22 January 2013 – The Sierra Fund’s Science Director Dr. Carrie Monohan and CEO Elizabeth “Izzy “ Martin were invited to speak at the Bioaccumulation Oversight Group (BOG) symposium at the California Department of Public Health in Richmond last month. The BOG is charged with coordinating monitoring, assessment, and communication of information relating to bioaccumulation in California.
The BOG featured a series of speakers providing an overview of various aspects of the bioaccumulation problem in California water bodies. The presentations summarized the latest information on statewide surveys of sport fish, accumulation in humans, risks to wildlife, contaminants of emerging concern, the new statewide mercury program, studies of mercury in reservoirs, consumption advisories, and efforts to communicate consumption advice to fish consumers. This meeting will set the stage for subsequent BOG meetings aimed at coordinating work in all of these areas.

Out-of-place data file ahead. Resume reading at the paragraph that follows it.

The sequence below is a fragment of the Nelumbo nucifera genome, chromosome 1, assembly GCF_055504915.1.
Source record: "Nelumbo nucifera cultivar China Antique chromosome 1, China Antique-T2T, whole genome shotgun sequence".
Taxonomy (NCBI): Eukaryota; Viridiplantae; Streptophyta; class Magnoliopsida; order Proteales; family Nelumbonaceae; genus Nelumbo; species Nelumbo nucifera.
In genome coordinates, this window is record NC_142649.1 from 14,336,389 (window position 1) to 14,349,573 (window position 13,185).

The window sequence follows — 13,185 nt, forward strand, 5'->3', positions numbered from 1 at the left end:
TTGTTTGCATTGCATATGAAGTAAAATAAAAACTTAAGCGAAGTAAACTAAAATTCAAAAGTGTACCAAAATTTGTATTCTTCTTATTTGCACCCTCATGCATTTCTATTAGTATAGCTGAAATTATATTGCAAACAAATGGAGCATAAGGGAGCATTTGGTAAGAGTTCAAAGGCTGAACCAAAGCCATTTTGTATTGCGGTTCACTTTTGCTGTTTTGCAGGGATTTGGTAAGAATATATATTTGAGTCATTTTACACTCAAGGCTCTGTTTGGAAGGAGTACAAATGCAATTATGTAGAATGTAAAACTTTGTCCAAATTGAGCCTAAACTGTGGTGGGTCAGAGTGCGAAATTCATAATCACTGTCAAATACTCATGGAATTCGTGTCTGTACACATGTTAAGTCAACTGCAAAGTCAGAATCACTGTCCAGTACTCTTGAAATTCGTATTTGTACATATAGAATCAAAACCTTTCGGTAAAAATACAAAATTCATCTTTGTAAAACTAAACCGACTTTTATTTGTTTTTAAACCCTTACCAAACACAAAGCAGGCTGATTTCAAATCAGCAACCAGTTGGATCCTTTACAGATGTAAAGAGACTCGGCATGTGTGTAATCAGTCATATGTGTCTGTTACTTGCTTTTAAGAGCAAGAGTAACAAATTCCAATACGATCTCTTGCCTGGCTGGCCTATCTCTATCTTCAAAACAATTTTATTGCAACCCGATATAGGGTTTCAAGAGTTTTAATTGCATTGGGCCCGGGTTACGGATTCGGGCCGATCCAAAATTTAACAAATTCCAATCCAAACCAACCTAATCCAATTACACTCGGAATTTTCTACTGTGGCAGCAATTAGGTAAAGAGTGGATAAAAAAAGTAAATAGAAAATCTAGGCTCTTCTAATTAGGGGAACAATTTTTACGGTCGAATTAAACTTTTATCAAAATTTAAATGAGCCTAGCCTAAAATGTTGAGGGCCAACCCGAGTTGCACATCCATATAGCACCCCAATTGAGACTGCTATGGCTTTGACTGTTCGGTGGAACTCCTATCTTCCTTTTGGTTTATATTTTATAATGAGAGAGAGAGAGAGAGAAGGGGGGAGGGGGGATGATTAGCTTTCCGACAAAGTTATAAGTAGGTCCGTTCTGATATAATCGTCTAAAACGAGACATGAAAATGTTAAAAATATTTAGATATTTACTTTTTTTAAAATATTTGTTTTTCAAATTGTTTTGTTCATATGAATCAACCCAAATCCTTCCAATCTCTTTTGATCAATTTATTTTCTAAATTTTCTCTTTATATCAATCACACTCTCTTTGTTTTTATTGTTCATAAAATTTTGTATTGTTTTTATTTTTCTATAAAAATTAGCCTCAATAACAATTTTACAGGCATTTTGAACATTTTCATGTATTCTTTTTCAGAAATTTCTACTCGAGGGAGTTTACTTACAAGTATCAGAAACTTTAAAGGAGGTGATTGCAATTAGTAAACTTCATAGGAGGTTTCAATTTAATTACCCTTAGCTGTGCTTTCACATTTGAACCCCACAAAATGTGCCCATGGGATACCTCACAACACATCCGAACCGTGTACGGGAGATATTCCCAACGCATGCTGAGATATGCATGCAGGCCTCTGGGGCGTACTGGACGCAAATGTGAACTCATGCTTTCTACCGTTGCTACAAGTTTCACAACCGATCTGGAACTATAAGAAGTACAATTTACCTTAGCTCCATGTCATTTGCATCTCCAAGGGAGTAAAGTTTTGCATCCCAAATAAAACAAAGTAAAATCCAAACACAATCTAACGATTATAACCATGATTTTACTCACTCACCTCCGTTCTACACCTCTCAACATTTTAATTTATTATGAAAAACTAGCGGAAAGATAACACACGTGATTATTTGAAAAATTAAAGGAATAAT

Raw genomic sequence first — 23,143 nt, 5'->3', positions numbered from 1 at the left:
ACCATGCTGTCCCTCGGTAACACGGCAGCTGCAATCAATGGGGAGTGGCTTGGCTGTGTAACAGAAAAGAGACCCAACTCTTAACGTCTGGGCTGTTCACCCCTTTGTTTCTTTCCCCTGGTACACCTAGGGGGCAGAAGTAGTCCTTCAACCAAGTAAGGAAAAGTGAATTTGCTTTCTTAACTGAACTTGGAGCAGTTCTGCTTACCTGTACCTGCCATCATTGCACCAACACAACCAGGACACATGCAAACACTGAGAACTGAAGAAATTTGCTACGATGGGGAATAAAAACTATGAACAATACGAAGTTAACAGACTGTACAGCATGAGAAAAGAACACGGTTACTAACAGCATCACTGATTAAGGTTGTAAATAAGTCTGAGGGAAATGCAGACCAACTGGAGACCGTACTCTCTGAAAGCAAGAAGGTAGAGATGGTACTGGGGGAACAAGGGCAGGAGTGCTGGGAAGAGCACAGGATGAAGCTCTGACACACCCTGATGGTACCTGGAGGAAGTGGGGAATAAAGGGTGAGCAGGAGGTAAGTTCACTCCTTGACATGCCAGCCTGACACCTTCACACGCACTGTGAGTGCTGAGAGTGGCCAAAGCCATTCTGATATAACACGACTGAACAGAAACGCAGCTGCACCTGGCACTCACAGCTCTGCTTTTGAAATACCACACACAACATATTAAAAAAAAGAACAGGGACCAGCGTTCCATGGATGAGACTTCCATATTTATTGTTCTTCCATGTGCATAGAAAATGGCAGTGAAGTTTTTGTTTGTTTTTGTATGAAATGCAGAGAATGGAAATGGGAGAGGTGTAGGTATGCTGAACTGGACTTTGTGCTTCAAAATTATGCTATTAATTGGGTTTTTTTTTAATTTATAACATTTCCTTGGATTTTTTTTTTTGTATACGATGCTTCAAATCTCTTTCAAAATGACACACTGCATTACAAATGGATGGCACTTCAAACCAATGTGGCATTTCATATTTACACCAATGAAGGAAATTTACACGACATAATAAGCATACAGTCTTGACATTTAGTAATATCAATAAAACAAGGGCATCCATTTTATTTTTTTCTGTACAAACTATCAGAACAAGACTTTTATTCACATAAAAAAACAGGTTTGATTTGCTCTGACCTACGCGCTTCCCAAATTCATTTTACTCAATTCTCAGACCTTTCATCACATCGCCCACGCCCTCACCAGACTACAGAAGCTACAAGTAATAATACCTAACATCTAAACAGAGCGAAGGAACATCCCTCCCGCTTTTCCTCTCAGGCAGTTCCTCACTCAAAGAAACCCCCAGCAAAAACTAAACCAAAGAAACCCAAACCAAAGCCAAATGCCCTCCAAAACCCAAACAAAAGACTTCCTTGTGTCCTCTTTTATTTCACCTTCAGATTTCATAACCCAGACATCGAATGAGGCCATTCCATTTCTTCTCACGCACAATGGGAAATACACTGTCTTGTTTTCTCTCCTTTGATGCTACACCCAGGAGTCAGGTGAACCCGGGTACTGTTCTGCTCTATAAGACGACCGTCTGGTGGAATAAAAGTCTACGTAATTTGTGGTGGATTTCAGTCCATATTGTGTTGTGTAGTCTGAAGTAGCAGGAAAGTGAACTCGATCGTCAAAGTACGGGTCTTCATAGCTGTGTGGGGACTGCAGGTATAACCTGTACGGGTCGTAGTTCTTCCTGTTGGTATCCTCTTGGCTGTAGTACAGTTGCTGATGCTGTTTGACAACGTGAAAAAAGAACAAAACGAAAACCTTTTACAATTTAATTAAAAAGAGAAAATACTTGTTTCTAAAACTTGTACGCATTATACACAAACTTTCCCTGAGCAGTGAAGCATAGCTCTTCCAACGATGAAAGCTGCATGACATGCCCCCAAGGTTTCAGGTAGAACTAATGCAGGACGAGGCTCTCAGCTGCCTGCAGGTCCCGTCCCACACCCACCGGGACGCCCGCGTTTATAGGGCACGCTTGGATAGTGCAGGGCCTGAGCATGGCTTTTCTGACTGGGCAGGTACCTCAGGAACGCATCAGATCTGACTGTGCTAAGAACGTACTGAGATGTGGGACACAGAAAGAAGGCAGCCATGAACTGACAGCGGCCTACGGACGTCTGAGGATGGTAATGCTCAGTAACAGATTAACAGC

The Sierra Fund was one of two non-profit organizations invited to speak at this event, which was attended by scientists from throughout the state. Izzy Martin provided an overview of The Sierra Fund’s Mining Initiative and spoke about the need to focus new state and federal resources on preventing human and ecosystem contamination by legacy mining toxins, especially mercury. Dr. Monohan presented the results of The Sierra Fund’s Gold Country Angler Survey. This report, published in 2011, included information and data analysis from more than 150 surveys of people fishing in Sierra water bodies. The full report can be seen at: https://sierrafund.org/mining/Gold_Country_Angler_Survey.pdf
The symposium was sponsored by the The California Water Quality Monitoring Council which includes organizations such as the San Francisco Estuary Institute and the California Department of Public Health. More information on the event is here: http://www.sfei.org/calendar_events/Symposium